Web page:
61. Hamlet's Instruction to the Players.................

62. Hamlet's Soliloquy.

63. All we ask is to be lot alone...................

64. Capital Punishment..................................

65. Maud Muller................................................

66. Thanatopsis............

67. Opposite Examples.........

68. Drifting ......

69. The Heart of the War....

70. The Closing Year.....

71. Select Passages in Verse...

72. Lecture by Doctor Puff Stuff..

73. Kneel at no Human Shrine...

74. Lament of the Irish Emigrant...

75. Absalom,........

76. A Racy Stump Speech,......

77. General Joseph Reed; or the Incorruptible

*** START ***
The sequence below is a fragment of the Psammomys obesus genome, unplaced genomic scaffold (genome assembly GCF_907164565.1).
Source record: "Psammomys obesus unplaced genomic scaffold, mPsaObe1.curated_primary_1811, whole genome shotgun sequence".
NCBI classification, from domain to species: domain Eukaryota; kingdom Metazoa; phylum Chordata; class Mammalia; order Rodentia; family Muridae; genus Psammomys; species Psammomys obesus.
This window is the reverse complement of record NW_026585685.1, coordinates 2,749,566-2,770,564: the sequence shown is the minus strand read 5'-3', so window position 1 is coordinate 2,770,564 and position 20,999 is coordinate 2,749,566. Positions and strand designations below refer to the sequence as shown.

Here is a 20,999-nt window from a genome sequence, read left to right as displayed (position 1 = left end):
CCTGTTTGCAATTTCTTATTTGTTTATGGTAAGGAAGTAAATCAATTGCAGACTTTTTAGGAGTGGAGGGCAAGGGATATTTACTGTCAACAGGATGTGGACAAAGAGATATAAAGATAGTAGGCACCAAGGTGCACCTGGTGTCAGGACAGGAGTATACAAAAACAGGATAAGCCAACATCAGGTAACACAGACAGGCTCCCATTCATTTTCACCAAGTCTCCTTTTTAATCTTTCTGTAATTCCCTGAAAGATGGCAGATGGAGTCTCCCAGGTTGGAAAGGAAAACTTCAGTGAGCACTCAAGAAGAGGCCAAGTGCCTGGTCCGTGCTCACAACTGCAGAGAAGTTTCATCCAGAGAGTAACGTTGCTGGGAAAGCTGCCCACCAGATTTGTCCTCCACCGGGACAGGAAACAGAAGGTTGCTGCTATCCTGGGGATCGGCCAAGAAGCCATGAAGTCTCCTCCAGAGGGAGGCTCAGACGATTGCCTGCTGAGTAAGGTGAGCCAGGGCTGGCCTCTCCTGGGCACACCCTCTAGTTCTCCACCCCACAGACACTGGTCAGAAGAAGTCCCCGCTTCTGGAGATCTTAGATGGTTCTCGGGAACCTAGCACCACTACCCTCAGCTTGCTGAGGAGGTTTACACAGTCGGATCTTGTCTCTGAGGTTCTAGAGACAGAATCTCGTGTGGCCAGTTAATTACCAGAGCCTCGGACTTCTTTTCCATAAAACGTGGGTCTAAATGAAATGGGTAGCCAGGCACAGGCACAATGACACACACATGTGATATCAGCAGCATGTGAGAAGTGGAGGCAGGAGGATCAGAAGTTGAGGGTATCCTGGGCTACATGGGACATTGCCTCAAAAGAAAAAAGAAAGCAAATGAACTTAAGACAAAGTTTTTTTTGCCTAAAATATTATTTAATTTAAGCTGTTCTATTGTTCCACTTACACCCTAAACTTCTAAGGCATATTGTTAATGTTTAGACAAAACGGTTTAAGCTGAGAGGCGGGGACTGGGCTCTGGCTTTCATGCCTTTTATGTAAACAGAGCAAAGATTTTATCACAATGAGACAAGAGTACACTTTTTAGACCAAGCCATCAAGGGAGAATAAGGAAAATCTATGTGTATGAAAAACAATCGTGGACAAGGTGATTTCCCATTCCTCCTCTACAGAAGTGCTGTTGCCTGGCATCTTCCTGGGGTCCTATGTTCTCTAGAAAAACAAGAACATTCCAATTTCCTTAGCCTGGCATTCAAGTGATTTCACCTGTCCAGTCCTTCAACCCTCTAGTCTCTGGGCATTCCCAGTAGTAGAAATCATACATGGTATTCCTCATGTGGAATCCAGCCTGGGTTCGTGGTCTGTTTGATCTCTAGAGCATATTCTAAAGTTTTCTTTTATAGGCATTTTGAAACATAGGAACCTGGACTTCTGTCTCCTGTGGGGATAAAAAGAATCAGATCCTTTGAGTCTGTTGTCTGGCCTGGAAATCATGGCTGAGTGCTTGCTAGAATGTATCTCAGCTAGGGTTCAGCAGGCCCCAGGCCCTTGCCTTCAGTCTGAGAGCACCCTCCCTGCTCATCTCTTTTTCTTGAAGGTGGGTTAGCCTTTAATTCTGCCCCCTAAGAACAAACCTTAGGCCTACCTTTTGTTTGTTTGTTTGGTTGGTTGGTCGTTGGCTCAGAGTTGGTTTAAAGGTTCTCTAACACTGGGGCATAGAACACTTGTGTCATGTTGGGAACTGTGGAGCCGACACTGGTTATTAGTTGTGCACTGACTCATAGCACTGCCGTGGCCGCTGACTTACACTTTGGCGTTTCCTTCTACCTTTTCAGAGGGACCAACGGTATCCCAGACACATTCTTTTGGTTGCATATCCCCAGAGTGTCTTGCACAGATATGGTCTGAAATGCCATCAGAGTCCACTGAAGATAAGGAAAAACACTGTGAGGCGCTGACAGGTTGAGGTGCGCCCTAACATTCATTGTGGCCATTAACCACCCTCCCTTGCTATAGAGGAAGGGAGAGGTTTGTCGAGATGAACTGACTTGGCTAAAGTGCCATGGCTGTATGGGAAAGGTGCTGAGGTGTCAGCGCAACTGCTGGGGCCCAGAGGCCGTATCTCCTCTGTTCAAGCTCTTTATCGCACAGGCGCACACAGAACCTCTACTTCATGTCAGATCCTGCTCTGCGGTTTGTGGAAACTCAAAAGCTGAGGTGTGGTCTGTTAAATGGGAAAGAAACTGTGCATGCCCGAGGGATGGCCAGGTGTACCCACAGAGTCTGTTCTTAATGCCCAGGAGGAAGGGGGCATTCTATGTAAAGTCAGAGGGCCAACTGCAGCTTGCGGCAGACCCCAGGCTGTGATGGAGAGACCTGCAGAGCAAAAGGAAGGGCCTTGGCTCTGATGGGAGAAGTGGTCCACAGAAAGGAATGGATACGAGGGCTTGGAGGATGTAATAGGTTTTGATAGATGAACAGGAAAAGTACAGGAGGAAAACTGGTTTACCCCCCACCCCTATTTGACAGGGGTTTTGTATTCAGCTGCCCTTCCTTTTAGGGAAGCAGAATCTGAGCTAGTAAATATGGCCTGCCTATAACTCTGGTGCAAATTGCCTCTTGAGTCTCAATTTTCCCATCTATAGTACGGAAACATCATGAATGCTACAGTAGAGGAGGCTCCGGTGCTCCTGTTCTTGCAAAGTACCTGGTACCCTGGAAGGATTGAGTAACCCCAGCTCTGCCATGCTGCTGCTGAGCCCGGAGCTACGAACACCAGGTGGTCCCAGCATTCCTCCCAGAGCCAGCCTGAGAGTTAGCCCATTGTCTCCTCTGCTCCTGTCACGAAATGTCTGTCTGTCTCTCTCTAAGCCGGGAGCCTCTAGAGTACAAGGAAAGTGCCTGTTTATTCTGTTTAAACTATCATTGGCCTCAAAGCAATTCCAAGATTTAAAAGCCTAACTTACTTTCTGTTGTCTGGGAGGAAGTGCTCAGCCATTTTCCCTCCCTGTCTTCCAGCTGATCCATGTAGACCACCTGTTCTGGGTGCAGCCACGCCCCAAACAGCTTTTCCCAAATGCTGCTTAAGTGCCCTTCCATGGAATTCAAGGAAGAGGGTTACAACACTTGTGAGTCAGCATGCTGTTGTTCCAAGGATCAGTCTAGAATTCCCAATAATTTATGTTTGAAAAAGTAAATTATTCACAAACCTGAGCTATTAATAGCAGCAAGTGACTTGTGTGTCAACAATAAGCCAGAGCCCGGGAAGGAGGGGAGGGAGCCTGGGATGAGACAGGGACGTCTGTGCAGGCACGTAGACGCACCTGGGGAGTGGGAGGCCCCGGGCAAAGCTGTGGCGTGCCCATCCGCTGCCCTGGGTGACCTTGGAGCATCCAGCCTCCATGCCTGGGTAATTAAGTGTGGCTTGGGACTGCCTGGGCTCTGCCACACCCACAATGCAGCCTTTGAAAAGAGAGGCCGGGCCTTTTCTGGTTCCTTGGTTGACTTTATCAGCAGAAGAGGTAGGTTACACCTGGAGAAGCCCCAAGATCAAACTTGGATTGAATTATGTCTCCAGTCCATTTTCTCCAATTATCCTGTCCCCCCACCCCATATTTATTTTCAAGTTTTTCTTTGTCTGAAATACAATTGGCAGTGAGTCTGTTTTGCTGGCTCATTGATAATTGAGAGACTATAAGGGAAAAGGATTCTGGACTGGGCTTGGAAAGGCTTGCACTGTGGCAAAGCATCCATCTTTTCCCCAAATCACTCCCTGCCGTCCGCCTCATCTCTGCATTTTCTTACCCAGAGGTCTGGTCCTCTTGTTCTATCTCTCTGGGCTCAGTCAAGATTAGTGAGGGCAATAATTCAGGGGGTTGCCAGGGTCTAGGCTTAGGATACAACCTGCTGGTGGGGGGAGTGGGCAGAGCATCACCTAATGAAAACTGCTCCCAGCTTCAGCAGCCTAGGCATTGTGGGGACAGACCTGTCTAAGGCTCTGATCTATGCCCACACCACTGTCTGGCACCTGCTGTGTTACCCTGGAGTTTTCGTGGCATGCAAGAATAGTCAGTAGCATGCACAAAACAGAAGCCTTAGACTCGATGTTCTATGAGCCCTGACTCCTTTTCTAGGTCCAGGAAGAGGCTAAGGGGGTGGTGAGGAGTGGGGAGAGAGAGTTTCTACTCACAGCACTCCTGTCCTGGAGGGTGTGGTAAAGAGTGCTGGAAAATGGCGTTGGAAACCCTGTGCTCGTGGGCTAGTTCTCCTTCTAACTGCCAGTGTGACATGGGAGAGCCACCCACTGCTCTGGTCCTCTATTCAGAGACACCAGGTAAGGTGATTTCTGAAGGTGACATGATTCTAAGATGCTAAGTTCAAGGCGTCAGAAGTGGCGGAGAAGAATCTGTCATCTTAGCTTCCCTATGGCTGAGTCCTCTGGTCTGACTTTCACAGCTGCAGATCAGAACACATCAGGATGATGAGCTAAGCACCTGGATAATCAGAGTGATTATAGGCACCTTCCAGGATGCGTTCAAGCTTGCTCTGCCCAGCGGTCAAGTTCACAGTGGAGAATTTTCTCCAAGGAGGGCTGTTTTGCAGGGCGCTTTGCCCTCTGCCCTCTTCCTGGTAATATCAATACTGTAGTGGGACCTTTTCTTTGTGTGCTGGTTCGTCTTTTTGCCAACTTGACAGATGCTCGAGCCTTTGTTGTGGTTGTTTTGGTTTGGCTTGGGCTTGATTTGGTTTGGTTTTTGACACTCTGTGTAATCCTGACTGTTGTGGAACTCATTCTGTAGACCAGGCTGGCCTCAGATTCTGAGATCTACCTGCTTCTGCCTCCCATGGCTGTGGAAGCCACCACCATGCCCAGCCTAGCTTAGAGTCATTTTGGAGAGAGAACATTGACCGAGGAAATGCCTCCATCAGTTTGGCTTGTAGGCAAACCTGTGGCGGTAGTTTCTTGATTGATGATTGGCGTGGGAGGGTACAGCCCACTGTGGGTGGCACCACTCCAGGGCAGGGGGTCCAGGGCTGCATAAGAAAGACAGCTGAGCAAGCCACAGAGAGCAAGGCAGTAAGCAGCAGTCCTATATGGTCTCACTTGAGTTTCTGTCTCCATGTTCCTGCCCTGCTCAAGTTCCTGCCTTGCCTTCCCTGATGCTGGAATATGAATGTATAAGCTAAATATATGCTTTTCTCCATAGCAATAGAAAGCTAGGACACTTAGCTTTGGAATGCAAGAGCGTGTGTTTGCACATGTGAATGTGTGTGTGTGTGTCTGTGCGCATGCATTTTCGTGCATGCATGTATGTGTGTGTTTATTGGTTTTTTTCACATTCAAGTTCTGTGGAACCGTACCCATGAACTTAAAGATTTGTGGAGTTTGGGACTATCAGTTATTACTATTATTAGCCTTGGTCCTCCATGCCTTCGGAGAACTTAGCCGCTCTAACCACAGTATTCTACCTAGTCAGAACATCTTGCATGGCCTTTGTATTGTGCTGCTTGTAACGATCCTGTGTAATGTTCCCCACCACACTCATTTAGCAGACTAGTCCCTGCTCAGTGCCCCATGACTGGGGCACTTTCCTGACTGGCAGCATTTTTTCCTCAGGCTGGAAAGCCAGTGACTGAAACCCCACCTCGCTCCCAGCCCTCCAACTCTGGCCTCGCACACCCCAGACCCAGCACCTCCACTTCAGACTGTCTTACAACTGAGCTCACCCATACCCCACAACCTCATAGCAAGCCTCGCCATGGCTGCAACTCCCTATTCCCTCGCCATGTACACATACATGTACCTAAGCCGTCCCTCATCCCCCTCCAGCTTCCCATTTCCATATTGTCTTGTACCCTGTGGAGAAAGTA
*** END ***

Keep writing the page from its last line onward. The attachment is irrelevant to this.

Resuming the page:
Patriot....

78. Liberty and Union .........

79. The Seminole's Reply......

80. The Vagabonds.....

81. Cardinal Wolsey, on being cast off by King

Henry VIII...

82. Death of John Quincy Adams.

83. The Field of Waterloo....

84. Josh Billings on Courting...

85. Hiawatha's Wooing.......

86. Excelsior...

87. The Song of Sherman's Army..

88. Getting in the Wrong Room...

89. Marco Bozzaris...

90 Soldier's Aid Societies.....

91. The Ballad of Ishmael Day

92. Yorkshire Angling...

93. Rienzi's Address...

94. The Black Regiment...

95. The Pauper's Death Bed.....

96. Bombastic Description of a Midnight Murder...

97. Short Poetical Extracts......

98. The Letters....

99. Shamus O'Brien, The Bold Boy of Glingall......

100. The Parting........

170

A. Tennyson. 173

Samuel Lover, 174

N. K. Richardson. 178

100

CHOICE SELECTIONS.

OH, WHY SHOULD THE SPIRIT OF MORTAL BE

PROUD?

Oh, why should the spirit of mortal be proud ?